According to Rivers, who cited data from the Department of Health and Human Services, only “about 20% of health outcomes can really be attributed to clinical care, while social determinants of health can contribute to up to 50% of the county-level variation we see in health outcomes.”
Rivers cited Grady Cancer Center in Atlanta as a health care institution that is addressing social needs among its patients, including food insecurity, homelessness, lack of transportation and financial toxicity. Grady has sought funding and built partnerships with area businesses, educational institutions, and community and advocacy organizations. They also set up screening and deployed dietitians, nurse navigators and other health professionals to meet patients’ needs, he said.
Sandi Pruitt, a health care researcher at UT Southwestern Medical Center in Dallas, focused her talk on lack of food because it’s “a solvable social need.” As an example, she described how food insecurity increased at the start of the COVID-19 pandemic. Yet, despite disruption caused by the pandemic, the prevalence of food insecurity in the U.S. remained stable at 10.5% in 2019 and 2020, the year the pandemic began in the U.S., because “we had political will to deploy an existing set of programs,” including federal food programs like the Supplemental Nutrition Assistance Program (SNAP). Unfortunately, over the past year in Texas, Pruitt said, SNAP benefits have been stopped and work requirements implemented that have reduced the number of people benefiting from the program and increased the number of Texans without enough to eat.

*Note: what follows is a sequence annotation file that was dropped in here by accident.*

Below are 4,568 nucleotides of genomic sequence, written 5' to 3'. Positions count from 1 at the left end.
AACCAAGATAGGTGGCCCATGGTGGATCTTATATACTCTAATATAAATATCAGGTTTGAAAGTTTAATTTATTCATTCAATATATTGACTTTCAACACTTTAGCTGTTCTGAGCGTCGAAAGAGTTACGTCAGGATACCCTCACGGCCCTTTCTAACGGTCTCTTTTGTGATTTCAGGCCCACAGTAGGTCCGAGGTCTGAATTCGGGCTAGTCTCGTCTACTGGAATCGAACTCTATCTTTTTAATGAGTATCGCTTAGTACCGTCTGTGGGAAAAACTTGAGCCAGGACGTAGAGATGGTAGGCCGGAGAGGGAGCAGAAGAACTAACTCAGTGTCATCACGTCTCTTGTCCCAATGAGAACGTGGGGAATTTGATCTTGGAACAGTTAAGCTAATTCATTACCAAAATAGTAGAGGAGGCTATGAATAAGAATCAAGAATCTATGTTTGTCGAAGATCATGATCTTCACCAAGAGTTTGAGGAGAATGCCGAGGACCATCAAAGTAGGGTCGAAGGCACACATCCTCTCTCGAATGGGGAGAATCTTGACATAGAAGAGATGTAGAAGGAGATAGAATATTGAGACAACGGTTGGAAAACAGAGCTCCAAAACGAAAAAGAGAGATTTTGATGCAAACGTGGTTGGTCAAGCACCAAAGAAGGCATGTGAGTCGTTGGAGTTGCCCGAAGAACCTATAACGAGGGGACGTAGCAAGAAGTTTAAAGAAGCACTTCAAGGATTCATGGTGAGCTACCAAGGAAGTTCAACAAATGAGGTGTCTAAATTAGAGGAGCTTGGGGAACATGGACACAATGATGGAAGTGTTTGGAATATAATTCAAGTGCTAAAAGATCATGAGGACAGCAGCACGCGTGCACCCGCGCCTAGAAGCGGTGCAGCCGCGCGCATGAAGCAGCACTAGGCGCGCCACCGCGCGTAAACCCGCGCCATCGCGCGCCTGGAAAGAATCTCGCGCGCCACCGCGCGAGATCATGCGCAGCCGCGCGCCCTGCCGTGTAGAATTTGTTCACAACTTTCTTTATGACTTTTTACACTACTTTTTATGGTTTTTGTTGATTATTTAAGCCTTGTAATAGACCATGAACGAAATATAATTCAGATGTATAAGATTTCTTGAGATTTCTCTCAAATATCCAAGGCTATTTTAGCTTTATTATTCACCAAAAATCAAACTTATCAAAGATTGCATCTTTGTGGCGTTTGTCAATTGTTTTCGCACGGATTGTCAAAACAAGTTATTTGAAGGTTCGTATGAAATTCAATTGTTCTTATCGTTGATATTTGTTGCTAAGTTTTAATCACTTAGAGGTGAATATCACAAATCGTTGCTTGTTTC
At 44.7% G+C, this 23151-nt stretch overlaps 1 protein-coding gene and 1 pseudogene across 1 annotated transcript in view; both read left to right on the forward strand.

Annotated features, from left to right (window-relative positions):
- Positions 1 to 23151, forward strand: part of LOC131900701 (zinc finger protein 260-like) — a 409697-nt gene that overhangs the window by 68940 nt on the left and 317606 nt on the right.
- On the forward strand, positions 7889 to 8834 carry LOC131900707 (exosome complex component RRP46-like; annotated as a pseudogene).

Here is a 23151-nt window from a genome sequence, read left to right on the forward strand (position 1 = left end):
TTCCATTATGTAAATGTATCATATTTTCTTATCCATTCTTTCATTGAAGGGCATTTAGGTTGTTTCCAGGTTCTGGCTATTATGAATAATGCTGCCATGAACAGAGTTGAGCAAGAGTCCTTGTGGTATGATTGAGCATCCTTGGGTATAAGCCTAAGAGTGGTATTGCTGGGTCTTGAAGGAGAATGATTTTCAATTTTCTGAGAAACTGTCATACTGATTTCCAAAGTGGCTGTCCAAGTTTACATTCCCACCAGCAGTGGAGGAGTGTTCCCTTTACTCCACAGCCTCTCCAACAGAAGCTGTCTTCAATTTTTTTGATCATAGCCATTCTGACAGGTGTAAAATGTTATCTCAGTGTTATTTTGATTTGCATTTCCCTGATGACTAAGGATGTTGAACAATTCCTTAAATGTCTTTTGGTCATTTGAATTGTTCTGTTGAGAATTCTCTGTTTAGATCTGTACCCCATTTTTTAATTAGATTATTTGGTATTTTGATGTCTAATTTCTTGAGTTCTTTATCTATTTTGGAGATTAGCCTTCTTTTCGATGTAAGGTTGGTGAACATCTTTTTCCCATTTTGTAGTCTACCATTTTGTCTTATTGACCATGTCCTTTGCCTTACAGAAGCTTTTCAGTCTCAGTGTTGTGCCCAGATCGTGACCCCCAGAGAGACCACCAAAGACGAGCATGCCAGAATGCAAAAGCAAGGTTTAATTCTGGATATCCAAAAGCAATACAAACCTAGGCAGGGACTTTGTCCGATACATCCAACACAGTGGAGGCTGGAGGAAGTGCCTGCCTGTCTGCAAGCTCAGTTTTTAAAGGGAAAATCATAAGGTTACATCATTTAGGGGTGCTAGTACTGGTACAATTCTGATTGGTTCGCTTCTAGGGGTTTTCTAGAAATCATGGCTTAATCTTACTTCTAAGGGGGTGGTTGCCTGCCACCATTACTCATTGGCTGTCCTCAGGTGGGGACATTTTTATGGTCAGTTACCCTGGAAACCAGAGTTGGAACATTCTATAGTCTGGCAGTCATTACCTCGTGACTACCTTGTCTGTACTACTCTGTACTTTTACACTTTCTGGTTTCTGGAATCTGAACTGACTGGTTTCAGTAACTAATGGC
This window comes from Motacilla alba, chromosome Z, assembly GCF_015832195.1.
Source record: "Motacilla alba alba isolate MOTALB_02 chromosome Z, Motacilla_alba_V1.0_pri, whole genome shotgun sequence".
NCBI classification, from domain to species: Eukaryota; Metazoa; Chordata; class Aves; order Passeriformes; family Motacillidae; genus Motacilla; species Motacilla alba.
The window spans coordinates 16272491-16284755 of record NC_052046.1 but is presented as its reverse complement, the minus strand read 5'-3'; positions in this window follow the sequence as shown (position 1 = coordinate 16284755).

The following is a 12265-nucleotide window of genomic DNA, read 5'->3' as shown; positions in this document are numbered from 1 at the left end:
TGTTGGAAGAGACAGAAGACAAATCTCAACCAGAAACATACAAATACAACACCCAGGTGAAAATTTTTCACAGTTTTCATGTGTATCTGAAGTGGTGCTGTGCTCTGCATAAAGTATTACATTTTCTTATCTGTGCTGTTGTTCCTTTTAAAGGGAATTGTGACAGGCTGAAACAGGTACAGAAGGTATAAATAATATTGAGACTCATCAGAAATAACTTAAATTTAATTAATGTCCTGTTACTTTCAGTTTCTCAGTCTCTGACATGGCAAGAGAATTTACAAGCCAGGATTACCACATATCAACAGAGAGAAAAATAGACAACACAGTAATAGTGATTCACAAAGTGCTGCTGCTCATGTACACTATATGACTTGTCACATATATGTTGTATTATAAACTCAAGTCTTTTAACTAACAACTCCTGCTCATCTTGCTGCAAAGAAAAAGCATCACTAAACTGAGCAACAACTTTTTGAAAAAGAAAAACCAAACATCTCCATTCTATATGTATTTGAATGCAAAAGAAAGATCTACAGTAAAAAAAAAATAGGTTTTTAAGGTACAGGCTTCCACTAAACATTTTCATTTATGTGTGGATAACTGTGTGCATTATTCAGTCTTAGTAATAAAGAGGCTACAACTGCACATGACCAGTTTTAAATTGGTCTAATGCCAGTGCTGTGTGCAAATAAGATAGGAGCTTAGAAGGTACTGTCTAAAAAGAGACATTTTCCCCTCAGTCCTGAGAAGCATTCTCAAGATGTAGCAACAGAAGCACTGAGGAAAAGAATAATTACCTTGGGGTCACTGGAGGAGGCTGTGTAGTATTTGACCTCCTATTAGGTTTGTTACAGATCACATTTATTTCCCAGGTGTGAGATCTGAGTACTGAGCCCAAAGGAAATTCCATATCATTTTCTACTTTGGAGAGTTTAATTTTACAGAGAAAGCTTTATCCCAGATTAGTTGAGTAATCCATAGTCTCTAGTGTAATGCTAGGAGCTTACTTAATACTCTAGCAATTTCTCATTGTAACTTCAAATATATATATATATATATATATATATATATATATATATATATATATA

Harold C. Simmons Comprehensive Cancer Center at UT Southwestern in Dallas has made food insecurity a focus, Pruitt said. She described steps the cancer center has taken to address the issue, including setting up appointments for people to pick up free food, rather than waiting in long lines, and establishing more food distribution centers in the community.
Susan T. Vadaparampil, associate center director of community outreach, engagement, and equity at Moffitt Cancer Center in Tampa, Florida, described how measures to address social needs were implemented and evaluated at Moffitt.
Since 2006, she said, Moffitt included social needs assessments as part of a questionnaire for incoming patients. Among the issues identified in the questionnaires were transportation difficulties, financial problems and childcare issues.
Vadaparampil described measures taken by Moffitt, including building partnerships with health care providers, community organizations, government and others, because “we have part of the answer but, without partners, we don’t have the entire answer.”
The final speaker, researcher Bárbara Segarra-Vázquez of the School of Health Professions of the University of Puerto Rico in San Juan and a cancer survivor, described how patients might not feel comfortable answering screening questionnaires accurately. People might feel they could be discriminated against for being honest, she said, or singled out or targeted by having to fill out the questionnaire.
“If I say I have a financial problem, they might not give me the treatment that costs more or that I deserve, so they are really afraid of revealing what is going on with them,” she said.
Segarra-Vázquez also raised the issue of providing health care information for Spanish-speaking people. Twenty percent of people living in the U.S. are Hispanic, she said, and 70% of those people don’t speak English at home, “so we have a language problem.”